Chris and Scott Kramer were set on adopting from China and were open to a child with special needs. When completing the intent-to-adopt form, they placed check marks next to different disabilities listed and then waited.
When they heard back from the adoption agency, it was about a little boy with albinism, a condition the Kramers knew nothing about. After a quick search online to learn more, the couple welcomed their son, Thomas, into their family. Almost exactly one year after being matched with Thomas, the Kramers received another call from the adoption agency about a girl with albinism. Again, the couple said, “Yes!”
Albinism is a rare condition that prevents the skin, hair and eyes from developing pigment. As a result, people with albinism have markedly white skin and often whitish-blonde hair, though different forms of albinism affect skin, hair and eyes to varying degrees. Protecting their sensitive skin and eyes from the sun is a must for people with albinism. However, far greater of an issue for people with albinism is their limited eyesight and severe light sensitivity.
Thomas, the Kramer’s first child, is legally blind. Eli, who has a different form of albinism from her brother, is significantly visually impaired.
Both wear glasses and use special equipment in the classroom to see the board, read texts and participate in other classroom activities. They use binoculars to help them see details up close, and ipads also help them magnify things, so they can experience the world in a similar way people with regular vision can.
But neither Eli, 12, nor Thomas, 13, will let their visual challenges stop them from doing what they love.
From an early age, Eli loved cheerleading. Her natural talent and hard work – she spends about 20 hours a week in the gym to practice – have allowed her to excel at the sport she loves.
“I’m a flyer,” Eli said. “That’s the person that gets thrown around in the air – and prays she doesn’t get dropped.”
Eli sees the humor in her situation, but being visually impaired adds a layer of difficulty to the sport. For her, every movement has to be incredibly precise.
Her team recently won a cheerleading competition and placed second in another.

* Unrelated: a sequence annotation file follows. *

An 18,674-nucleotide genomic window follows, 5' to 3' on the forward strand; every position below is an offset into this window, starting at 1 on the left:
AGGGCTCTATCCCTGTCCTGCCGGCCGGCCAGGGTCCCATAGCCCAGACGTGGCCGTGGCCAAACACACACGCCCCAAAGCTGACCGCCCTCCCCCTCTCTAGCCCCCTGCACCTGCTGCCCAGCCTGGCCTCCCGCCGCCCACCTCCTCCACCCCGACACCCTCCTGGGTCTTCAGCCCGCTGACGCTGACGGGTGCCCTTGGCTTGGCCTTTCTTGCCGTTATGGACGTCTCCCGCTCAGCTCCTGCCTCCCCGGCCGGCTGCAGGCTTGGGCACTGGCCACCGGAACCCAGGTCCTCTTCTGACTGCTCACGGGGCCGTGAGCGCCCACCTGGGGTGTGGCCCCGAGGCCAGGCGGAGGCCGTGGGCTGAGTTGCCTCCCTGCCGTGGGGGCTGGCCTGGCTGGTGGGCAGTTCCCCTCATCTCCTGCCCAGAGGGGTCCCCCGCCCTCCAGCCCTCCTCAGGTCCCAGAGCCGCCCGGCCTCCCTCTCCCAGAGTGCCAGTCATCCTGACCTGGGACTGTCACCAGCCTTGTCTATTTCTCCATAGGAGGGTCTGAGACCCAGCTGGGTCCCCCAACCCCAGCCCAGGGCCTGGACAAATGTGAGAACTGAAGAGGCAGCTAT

Thomas, who enjoys classical music and is passionate about technology, plays in his school band and has learned to master multiple instruments. He also enjoys space-themed camps and has received scholarships to attend robotics camps for visually impaired students.
But both Eli and Thomas wish their vision were better. By participating in a clinical trial at the National Institutes of Health’s National Eye Institute (NEI), they hope to help scientists learn more about albinism and find ways to improve or correct the genetically based vision problems that come with albinism.
“Our life is different because we cannot see far that much, so we have to either use binoculars or other equipment that zooms in so that we can see,” Eli said. “If we had better vision, then that would be a great thing, and I wouldn’t have to carry around equipment everywhere I go and use binoculars. I would just see things like other people.”
The siblings come to the NIH once a year.
“The NIH Oculocutaneous Albinism Natural History study seeks to discover answers for outstanding questions about albinism, and to gather data needed for future treatment studies,” says Dr. David Adams, deputy director of clinical genomics in the office of the clinical director at the National Institutes of Health’s National Human Genome Research Institute. “We consider the study participants to be an essential part of this process. They help us to establish priorities based on the real day-to-day challenges of living with albinism.”
When the Kramer family comes to the NIH, they are happy to stay at The Children’s Inn.
“For me, The Inn is wonderful,” Chris says. “It gives us a place to stay that’s close to the clinics, and it’s really friendly, and there’s always something to do. […] They’re very helpful, very accommodating. They have a lot of fun activities for the kids. When you spend the day going from appointment to appointment to appointment, you come back here and you’re tired, there’s something fun to help them relax.”